Supplemental Security Income (SSI) Benefits

Posted by:  :  Category: Medicare

You can also schedule an appointment with a local Social Security office to file an application. Call 1-800-772-1213 (TTY 1-800-325-0778) from 7 a.m. to 7 p.m., Monday through Friday or contact your local Social Security office.
Source: ssa.gov

Benefits for People with Disabilities

The Social Security and Supplemental Security Income disability programs are the largest of several Federal programs that provide assistance to people with disabilities. While these two programs are different in many ways, both are administered by the Social Security Administration and only individuals who have a disability and meet medical criteria may qualify for benefits under either program.
Source: ssa.gov

Social Security Disability Insurance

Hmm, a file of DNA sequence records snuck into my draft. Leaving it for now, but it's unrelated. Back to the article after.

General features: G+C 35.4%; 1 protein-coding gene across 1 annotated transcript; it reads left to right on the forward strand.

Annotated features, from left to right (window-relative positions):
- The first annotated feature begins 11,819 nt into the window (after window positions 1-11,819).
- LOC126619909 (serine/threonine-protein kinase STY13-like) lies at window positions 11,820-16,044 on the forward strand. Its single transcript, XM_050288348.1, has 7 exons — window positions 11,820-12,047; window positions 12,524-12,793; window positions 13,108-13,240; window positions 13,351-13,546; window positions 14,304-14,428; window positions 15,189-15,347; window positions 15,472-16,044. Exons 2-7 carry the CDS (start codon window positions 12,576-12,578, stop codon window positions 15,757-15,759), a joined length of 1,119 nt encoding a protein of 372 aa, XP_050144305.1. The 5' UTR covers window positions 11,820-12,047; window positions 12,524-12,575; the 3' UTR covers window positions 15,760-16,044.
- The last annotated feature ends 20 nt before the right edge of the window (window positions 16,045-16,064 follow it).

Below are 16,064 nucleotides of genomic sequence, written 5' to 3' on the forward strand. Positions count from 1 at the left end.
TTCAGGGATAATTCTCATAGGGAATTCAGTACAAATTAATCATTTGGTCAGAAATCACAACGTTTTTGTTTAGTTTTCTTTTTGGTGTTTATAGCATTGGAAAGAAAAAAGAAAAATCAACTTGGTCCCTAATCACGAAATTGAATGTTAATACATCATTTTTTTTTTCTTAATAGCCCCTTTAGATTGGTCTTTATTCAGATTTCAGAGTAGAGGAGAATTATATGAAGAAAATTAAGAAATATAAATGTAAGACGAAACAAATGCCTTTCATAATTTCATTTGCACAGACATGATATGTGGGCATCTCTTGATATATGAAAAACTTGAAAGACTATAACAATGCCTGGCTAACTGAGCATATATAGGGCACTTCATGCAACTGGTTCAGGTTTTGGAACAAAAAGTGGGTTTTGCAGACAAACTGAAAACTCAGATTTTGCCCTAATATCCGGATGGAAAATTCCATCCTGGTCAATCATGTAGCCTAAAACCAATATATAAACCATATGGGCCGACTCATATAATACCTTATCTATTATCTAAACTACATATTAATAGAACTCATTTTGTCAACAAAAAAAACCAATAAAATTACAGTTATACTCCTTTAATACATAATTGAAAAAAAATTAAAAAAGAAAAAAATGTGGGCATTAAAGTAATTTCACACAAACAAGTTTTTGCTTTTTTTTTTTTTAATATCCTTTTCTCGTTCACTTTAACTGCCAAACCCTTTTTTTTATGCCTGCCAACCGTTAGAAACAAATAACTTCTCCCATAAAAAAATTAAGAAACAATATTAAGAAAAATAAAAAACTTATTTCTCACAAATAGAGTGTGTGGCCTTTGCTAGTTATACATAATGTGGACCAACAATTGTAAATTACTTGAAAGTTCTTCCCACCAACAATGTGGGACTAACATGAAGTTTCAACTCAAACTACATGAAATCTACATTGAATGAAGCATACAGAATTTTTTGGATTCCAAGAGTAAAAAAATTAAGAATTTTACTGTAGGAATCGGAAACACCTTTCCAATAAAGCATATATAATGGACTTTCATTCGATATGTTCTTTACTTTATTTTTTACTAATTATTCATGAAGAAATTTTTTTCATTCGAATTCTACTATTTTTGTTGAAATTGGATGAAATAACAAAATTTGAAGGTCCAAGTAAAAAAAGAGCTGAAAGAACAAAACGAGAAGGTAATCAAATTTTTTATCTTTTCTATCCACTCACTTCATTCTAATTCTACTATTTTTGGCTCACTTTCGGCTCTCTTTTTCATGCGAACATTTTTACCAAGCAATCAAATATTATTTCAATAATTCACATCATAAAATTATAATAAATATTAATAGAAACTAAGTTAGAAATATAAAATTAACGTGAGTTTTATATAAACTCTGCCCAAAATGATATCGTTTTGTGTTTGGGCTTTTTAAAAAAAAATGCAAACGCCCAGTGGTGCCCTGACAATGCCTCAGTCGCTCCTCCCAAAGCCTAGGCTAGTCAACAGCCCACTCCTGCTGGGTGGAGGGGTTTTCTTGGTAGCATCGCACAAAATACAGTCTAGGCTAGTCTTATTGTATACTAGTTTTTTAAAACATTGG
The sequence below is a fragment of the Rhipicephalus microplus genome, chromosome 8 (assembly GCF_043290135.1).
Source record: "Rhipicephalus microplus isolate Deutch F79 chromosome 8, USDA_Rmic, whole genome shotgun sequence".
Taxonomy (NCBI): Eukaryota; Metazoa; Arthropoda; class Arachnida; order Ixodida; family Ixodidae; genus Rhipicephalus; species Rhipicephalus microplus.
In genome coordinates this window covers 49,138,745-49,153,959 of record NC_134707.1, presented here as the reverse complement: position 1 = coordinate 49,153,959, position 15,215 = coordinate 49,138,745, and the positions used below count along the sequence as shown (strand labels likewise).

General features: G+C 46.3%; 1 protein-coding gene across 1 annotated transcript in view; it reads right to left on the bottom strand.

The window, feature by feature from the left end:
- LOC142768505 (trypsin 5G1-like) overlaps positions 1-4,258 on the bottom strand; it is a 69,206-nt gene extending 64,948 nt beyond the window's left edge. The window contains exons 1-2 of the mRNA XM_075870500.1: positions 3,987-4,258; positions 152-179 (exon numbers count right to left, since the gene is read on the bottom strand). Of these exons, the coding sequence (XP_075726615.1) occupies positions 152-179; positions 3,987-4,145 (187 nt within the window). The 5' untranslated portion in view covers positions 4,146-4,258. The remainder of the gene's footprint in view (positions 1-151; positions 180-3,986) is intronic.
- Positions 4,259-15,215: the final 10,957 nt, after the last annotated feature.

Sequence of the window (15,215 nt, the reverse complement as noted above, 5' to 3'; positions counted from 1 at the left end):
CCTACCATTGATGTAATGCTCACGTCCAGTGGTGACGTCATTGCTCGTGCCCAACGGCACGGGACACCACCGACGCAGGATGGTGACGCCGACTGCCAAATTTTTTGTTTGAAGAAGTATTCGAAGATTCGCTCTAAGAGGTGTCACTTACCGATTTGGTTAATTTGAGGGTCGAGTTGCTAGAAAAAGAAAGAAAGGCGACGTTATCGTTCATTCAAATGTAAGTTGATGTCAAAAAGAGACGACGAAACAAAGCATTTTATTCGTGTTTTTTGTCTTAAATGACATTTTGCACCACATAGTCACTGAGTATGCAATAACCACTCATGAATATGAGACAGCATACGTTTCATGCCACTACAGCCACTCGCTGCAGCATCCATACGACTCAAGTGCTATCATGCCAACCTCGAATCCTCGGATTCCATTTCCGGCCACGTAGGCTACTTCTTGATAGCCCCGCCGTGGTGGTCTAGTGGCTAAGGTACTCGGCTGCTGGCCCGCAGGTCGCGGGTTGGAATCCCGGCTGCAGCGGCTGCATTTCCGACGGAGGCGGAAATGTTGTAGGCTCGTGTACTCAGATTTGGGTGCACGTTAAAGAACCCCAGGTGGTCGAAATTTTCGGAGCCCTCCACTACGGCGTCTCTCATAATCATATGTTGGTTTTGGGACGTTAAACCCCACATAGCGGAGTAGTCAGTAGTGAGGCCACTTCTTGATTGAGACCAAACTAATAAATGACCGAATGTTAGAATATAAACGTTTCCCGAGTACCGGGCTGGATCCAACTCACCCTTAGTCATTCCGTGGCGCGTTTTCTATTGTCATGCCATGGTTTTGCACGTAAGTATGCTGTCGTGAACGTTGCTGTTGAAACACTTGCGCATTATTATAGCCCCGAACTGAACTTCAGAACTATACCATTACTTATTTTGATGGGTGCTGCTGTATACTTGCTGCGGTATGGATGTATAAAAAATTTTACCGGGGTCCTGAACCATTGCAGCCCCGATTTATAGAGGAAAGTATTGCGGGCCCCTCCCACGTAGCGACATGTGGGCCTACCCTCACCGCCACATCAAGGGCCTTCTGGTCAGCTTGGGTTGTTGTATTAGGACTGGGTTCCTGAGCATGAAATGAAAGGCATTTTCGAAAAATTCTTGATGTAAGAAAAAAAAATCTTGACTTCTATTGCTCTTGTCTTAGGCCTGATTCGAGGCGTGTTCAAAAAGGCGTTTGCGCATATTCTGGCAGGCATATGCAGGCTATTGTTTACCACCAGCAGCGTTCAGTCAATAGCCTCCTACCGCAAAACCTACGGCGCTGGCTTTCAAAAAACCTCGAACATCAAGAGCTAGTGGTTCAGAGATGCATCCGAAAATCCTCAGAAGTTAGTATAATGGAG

Generally, the person qualifying for benefits is determined to be capable of managing their own financial affairs, and the benefits are disbursed directly to them. In the case of persons who have a diagnosed mental impairment which interferes with their ability to manage their own finances, the Social Security Administration may require that the person assign someone to be their representative payee. This person will receive the benefits on behalf of the disabled individual, and disburse them directly to payers such as landlords, or to the disabled person, while providing money management assistance (help with purchasing items, limiting spending money, etc.). The representative payee often does not charge a fee for this service, especially if it’s a friend or relative. Social service agencies who are assigned as payee are NOT prohibited from charging a fee, although the maximum fee is set by Social Security. The fee is the same for ALL recipients, except it can be larger for those with severe substance abuse problems (Social Security determines when a higher fee can be charged, not the representative payee.) Some states and counties have representative payee agencies (also called substitute payee programs) which receive the benefits on behalf of the disabled person’s social worker, and disburse the benefits per the social worker’s instructions. A payee can be very helpful in the instance of homeless individuals who need assistance paying down debts (like utility bills) and saving for housing.